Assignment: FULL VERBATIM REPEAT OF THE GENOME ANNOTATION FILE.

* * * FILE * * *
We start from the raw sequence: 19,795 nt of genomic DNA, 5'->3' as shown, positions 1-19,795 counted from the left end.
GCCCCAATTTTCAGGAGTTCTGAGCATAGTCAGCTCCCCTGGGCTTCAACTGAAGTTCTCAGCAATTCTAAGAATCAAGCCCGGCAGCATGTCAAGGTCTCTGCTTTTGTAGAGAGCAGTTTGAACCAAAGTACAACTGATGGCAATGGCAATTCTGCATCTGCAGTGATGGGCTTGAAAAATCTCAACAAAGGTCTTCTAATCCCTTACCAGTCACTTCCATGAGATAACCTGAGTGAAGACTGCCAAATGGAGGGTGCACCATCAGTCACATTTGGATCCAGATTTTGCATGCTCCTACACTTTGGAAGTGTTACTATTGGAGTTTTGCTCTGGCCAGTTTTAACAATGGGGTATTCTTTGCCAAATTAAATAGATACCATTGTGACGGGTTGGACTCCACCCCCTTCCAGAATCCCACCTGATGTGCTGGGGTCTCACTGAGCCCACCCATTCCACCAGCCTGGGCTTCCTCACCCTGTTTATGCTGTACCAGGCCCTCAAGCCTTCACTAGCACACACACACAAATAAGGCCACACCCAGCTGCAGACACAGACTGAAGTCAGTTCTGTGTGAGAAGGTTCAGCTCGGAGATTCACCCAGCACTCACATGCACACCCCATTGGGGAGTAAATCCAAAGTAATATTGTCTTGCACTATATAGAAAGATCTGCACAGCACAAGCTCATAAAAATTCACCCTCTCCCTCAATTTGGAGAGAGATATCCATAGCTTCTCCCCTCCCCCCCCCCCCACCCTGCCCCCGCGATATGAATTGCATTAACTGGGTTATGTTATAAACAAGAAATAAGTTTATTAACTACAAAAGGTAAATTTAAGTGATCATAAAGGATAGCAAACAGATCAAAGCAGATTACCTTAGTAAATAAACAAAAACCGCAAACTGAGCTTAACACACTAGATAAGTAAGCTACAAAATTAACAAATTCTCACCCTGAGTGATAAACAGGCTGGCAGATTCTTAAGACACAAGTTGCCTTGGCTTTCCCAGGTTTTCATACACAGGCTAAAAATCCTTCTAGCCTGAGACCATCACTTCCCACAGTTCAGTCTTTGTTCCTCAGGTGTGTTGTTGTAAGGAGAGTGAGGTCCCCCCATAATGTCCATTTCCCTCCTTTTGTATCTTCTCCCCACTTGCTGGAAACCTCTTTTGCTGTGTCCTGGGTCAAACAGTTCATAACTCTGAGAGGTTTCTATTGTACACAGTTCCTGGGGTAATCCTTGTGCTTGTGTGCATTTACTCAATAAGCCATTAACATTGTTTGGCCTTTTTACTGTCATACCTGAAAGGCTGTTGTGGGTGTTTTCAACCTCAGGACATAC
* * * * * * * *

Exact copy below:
We start from the raw sequence: 19,795 nt of genomic DNA, 5'->3' as shown, positions 1-19,795 counted from the left end.
GCCCCAATTTTCAGGAGTTCTGAGCATAGTCAGCTCCCCTGGGCTTCAACTGAAGTTCTCAGCAATTCTAAGAATCAAGCCCGGCAGCATGTCAAGGTCTCTGCTTTTGTAGAGAGCAGTTTGAACCAAAGTACAACTGATGGCAATGGCAATTCTGCATCTGCAGTGATGGGCTTGAAAAATCTCAACAAAGGTCTTCTAATCCCTTACCAGTCACTTCCATGAGATAACCTGAGTGAAGACTGCCAAATGGAGGGTGCACCATCAGTCACATTTGGATCCAGATTTTGCATGCTCCTACACTTTGGAAGTGTTACTATTGGAGTTTTGCTCTGGCCAGTTTTAACAATGGGGTATTCTTTGCCAAATTAAATAGATACCATTGTGACGGGTTGGACTCCACCCCCTTCCAGAATCCCACCTGATGTGCTGGGGTCTCACTGAGCCCACCCATTCCACCAGCCTGGGCTTCCTCACCCTGTTTATGCTGTACCAGGCCCTCAAGCCTTCACTAGCACACACACACAAATAAGGCCACACCCAGCTGCAGACACAGACTGAAGTCAGTTCTGTGTGAGAAGGTTCAGCTCGGAGATTCACCCAGCACTCACATGCACACCCCATTGGGGAGTAAATCCAAAGTAATATTGTCTTGCACTATATAGAAAGATCTGCACAGCACAAGCTCATAAAAATTCACCCTCTCCCTCAATTTGGAGAGAGATATCCATAGCTTCTCCCCTCCCCCCCCCCCCACCCTGCCCCCGCGATATGAATTGCATTAACTGGGTTATGTTATAAACAAGAAATAAGTTTATTAACTACAAAAGGTAAATTTAAGTGATCATAAAGGATAGCAAACAGATCAAAGCAGATTACCTTAGTAAATAAACAAAAACCGCAAACTGAGCTTAACACACTAGATAAGTAAGCTACAAAATTAACAAATTCTCACCCTGAGTGATAAACAGGCTGGCAGATTCTTAAGACACAAGTTGCCTTGGCTTTCCCAGGTTTTCATACACAGGCTAAAAATCCTTCTAGCCTGAGACCATCACTTCCCACAGTTCAGTCTTTGTTCCTCAGGTGTGTTGTTGTAAGGAGAGTGAGGTCCCCCCATAATGTCCATTTCCCTCCTTTTGTATCTTCTCCCCACTTGCTGGAAACCTCTTTTGCTGTGTCCTGGGTCAAACAGTTCATAACTCTGAGAGGTTTCTATTGTACACAGTTCCTGGGGTAATCCTTGTGCTTGTGTGCATTTACTCAATAAGCCATTAACATTGTTTGGCCTTTTTACTGTCATACCTGAAAGGCTGTTGTGGGTGTTTTCAACCTCAGGACATAC